Tuesday, 29 March 2011
One by one I'm visiting the places that I've heard about or perhaps have seen on the TV and they have seemed interesting for some reason. Unfortunately, I have a tendency to think of some of these places as more than they are, and expect so much, and therefore am disappointed with the reality. I really need to realise that the world isn't a theme park!
However, such as it is, here's Chester in a blog posting for you.
A Very Brief History of Chester.
It's old. 3 million years ago Chester was in the middle of an ice age Reindeer, arctic foxes and mammoth were the early visitors! Humans were around however following herds of animals around Europe.
As the ice retreated, in about 4,000BC the human population began to grow. Forests, vegetation, and animals thrived, and the land around Chester was cleared during the Neolithic period to grow crops and domesticate wild animals. And it continued to grow through the Bronze Age and Iron Age.
During the Iron Age (from about 700 BC to 43AD) humans became a bit more complicated and tribal, and remains of hillforts are scattered about. Trade began to flourish and it's possible that the people of Chester were exporting hunting dogs and slaves to the Roman Empire in return for pottery and jewellery. There is also evidence of Druidical sacrifice from before the Roman invasion.
Chester of course went on to have a long and interesting history through the Romans, Saxons, Vikings (who raided in 980) Normans, Medieval, Tudor and Stuart, Georgian and Victorian. I'm only going to take snippets from Roman and Victorian history.
Emperor Claudius invaded Britain in AD43, and he persisted in trying to subdue the locals. He built a fortress at Chester and they occupied the town until the end of the 3rd century. This was not good news for the Druids who were generally slaughtered.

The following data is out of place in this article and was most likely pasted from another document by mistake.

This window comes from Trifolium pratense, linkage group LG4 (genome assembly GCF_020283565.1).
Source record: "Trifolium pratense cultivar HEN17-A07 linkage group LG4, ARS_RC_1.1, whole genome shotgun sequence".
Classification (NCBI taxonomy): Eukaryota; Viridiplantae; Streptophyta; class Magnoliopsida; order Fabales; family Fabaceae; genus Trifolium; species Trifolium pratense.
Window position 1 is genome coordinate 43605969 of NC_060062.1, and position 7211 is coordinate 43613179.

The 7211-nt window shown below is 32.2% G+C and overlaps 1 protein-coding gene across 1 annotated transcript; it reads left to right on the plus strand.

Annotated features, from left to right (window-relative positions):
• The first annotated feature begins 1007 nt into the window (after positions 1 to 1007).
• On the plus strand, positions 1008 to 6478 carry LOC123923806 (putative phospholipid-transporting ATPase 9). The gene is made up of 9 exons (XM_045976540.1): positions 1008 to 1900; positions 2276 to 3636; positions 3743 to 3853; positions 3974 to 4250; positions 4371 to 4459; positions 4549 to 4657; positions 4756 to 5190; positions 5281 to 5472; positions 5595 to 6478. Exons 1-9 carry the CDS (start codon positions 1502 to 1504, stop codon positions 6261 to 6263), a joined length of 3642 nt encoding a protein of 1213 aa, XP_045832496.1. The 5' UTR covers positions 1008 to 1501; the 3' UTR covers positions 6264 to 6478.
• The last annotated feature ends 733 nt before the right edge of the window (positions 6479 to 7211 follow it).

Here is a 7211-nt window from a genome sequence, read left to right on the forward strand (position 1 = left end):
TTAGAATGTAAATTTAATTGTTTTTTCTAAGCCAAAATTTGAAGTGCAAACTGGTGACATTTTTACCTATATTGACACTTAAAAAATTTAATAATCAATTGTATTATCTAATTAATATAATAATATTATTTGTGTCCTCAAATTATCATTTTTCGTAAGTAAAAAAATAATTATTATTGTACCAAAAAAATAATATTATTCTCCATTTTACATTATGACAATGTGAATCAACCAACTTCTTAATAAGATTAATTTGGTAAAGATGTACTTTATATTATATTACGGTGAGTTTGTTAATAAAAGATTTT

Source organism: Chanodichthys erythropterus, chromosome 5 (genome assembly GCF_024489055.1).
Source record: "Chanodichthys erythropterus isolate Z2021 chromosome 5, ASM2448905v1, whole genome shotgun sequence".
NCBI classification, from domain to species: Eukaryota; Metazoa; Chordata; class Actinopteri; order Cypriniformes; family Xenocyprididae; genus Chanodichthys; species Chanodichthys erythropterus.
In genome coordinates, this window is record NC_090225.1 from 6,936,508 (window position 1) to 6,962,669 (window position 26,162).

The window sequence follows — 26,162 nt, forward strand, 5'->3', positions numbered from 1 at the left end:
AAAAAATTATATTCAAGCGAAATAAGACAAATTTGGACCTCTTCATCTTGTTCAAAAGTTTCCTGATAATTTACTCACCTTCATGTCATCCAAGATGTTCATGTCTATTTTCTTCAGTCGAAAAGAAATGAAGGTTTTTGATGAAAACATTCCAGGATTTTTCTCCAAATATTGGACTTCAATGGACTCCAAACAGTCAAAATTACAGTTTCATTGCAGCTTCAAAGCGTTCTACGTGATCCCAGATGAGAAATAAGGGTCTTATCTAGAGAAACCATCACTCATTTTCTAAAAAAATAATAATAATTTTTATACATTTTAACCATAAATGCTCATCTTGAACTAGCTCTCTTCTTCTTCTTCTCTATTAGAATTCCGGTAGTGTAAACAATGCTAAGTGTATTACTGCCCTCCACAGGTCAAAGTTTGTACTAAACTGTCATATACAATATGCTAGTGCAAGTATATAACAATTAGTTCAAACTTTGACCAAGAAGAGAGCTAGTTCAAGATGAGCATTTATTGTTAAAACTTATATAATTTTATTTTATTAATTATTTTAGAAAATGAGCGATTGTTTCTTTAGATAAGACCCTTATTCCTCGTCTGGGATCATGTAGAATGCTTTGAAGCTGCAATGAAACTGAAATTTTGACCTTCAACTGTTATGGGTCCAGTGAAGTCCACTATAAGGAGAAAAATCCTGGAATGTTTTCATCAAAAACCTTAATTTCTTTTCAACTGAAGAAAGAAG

Although the first fortress around the town was built from turf and timber it began to be reconstructed out of stone, but became run down when the Romans decided to go off for a while and invade Scotland. This is never a good idea; the Scots are not in the front lines of the British Army for nothing you know. Fearsome lot. Anyhoo, when they abandoned the Scottish holiday home idea, they settled in Chester and the impressive walls you see today were build at the end and 3rd century.
They also built an amphitheatre, which was probably used for military training as well as the occasional entertainment. Though I don't think public executions, gladiators fighting to the death and wholesale slaughter of people and animals is very entertaining myself.I guess you had to be there.
If you look at the photo on the right very carefully, just to the left of the centre you will see a small black lump in front of the beige strip of wall. This is a replica of a block with a chain onto which people and animals were chained for slaughter.
The seating capacity for this ampitheatre was 7,000.
The 2nd photo on the right shows a replica altar in the shrine of Nemesis. It is dedicated to the centurion Sextius Marcianus.
The walls of the arena were plastered and painted a reddish brown, and the base was covered in golden sand which was absorbent and could be cleaned easily. It's so necessary I find to remove bloodstains properly to avoid offence.
So we've found that most, though not all, of these timbered buildings were from the Victorian era not earlier.
There is something quite remarkable and I believe unique about Chester. The Rows.
If you can imagine a growing town within the confines of Roman stone walls, space becomes limited. As Roman buildings collapsed debris built up so eventually there was land higher up than the original shop frontages. These levels make slopes in the side steets and lead down into the town. After that in the 13th centuary, Chester enjoyed great prosperity and a resulting building boom. It was a military base and important port. Wealthy merchants built great halls of stone and timber above stone undercrofts or cellars. They used these spaces to store the goods they'd imported and that were for sale. Smaller shops and accommodation would have been above.
As the main streets filled with buildings, it would have made good sense for the owners of adjacent properties to make connecting galleries in front of their house so they didn't have to keep going up and down into the street. It's all a bit uncertain, but by the mid 14th century there was a continuous system of elevated Rows.
Below are photos of the rows as they are today. The first one looks out from one row across the street to another one.
This one (left) clearly is a little different to the others and you can just make out the dates painted above the arches; 1224 and 1274.
Tucked behind those verdandhas on the first floor is another complete row of shops. Large ones too!
If you can go to Chester and haven't, it's worth the effort. The shopping is very very good!